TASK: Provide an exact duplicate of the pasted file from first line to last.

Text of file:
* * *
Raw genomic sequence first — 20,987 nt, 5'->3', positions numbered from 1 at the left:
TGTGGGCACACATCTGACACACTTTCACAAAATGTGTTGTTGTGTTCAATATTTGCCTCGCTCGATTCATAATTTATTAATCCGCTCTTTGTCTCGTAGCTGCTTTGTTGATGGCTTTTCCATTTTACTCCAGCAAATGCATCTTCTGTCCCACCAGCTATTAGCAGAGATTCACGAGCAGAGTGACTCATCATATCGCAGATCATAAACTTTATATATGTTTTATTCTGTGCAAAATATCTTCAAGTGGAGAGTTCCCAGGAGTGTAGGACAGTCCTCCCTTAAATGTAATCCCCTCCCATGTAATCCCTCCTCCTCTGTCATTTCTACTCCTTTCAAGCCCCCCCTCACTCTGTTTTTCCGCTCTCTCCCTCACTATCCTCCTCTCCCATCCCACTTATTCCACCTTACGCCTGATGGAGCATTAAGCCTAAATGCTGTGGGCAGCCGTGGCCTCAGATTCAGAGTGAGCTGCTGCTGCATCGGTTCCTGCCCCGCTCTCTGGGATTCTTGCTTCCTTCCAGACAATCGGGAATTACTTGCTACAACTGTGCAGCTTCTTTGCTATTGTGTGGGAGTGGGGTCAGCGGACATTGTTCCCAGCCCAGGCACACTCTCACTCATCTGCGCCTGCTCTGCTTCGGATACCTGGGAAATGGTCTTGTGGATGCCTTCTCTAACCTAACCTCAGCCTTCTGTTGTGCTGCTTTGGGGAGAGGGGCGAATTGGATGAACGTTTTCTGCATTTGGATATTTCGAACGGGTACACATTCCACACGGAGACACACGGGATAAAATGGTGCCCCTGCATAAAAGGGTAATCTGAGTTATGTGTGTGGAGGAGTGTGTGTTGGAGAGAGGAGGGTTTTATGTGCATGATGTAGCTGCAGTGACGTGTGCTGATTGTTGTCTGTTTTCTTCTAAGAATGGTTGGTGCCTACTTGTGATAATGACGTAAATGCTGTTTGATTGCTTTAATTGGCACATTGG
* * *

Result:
Raw genomic sequence first — 20,987 nt, 5'->3', positions numbered from 1 at the left:
TGTGGGCACACATCTGACACACTTTCACAAAATGTGTTGTTGTGTTCAATATTTGCCTCGCTCGATTCATAATTTATTAATCCGCTCTTTGTCTCGTAGCTGCTTTGTTGATGGCTTTTCCATTTTACTCCAGCAAATGCATCTTCTGTCCCACCAGCTATTAGCAGAGATTCACGAGCAGAGTGACTCATCATATCGCAGATCATAAACTTTATATATGTTTTATTCTGTGCAAAATATCTTCAAGTGGAGAGTTCCCAGGAGTGTAGGACAGTCCTCCCTTAAATGTAATCCCCTCCCATGTAATCCCTCCTCCTCTGTCATTTCTACTCCTTTCAAGCCCCCCCTCACTCTGTTTTTCCGCTCTCTCCCTCACTATCCTCCTCTCCCATCCCACTTATTCCACCTTACGCCTGATGGAGCATTAAGCCTAAATGCTGTGGGCAGCCGTGGCCTCAGATTCAGAGTGAGCTGCTGCTGCATCGGTTCCTGCCCCGCTCTCTGGGATTCTTGCTTCCTTCCAGACAATCGGGAATTACTTGCTACAACTGTGCAGCTTCTTTGCTATTGTGTGGGAGTGGGGTCAGCGGACATTGTTCCCAGCCCAGGCACACTCTCACTCATCTGCGCCTGCTCTGCTTCGGATACCTGGGAAATGGTCTTGTGGATGCCTTCTCTAACCTAACCTCAGCCTTCTGTTGTGCTGCTTTGGGGAGAGGGGCGAATTGGATGAACGTTTTCTGCATTTGGATATTTCGAACGGGTACACATTCCACACGGAGACACACGGGATAAAATGGTGCCCCTGCATAAAAGGGTAATCTGAGTTATGTGTGTGGAGGAGTGTGTGTTGGAGAGAGGAGGGTTTTATGTGCATGATGTAGCTGCAGTGACGTGTGCTGATTGTTGTCTGTTTTCTTCTAAGAATGGTTGGTGCCTACTTGTGATAATGACGTAAATGCTGTTTGATTGCTTTAATTGGCACATTGG